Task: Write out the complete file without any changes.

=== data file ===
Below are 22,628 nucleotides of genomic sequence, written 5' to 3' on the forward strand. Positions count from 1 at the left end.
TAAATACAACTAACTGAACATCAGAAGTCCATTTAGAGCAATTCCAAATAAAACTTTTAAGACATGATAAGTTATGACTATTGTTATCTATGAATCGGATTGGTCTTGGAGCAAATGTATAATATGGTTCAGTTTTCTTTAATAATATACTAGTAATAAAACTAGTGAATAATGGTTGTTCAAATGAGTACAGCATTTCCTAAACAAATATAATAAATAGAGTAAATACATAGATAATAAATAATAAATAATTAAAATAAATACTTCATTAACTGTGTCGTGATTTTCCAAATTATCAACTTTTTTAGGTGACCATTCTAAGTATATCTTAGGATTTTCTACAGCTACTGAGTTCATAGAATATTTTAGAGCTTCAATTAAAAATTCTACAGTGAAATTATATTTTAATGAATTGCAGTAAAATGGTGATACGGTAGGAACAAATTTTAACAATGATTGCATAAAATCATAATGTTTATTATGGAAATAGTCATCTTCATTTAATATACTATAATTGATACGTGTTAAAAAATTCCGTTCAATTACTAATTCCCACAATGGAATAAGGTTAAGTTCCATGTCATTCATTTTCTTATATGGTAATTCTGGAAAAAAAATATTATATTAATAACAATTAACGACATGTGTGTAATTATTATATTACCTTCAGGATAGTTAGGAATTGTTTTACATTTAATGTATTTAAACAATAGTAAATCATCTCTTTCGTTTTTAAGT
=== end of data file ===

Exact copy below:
Below are 22,628 nucleotides of genomic sequence, written 5' to 3' on the forward strand. Positions count from 1 at the left end.
TAAATACAACTAACTGAACATCAGAAGTCCATTTAGAGCAATTCCAAATAAAACTTTTAAGACATGATAAGTTATGACTATTGTTATCTATGAATCGGATTGGTCTTGGAGCAAATGTATAATATGGTTCAGTTTTCTTTAATAATATACTAGTAATAAAACTAGTGAATAATGGTTGTTCAAATGAGTACAGCATTTCCTAAACAAATATAATAAATAGAGTAAATACATAGATAATAAATAATAAATAATTAAAATAAATACTTCATTAACTGTGTCGTGATTTTCCAAATTATCAACTTTTTTAGGTGACCATTCTAAGTATATCTTAGGATTTTCTACAGCTACTGAGTTCATAGAATATTTTAGAGCTTCAATTAAAAATTCTACAGTGAAATTATATTTTAATGAATTGCAGTAAAATGGTGATACGGTAGGAACAAATTTTAACAATGATTGCATAAAATCATAATGTTTATTATGGAAATAGTCATCTTCATTTAATATACTATAATTGATACGTGTTAAAAAATTCCGTTCAATTACTAATTCCCACAATGGAATAAGGTTAAGTTCCATGTCATTCATTTTCTTATATGGTAATTCTGGAAAAAAAATATTATATTAATAACAATTAACGACATGTGTGTAATTATTATATTACCTTCAGGATAGTTAGGAATTGTTTTACATTTAATGTATTTAAACAATAGTAAATCATCTCTTTCGTTTTTAAGT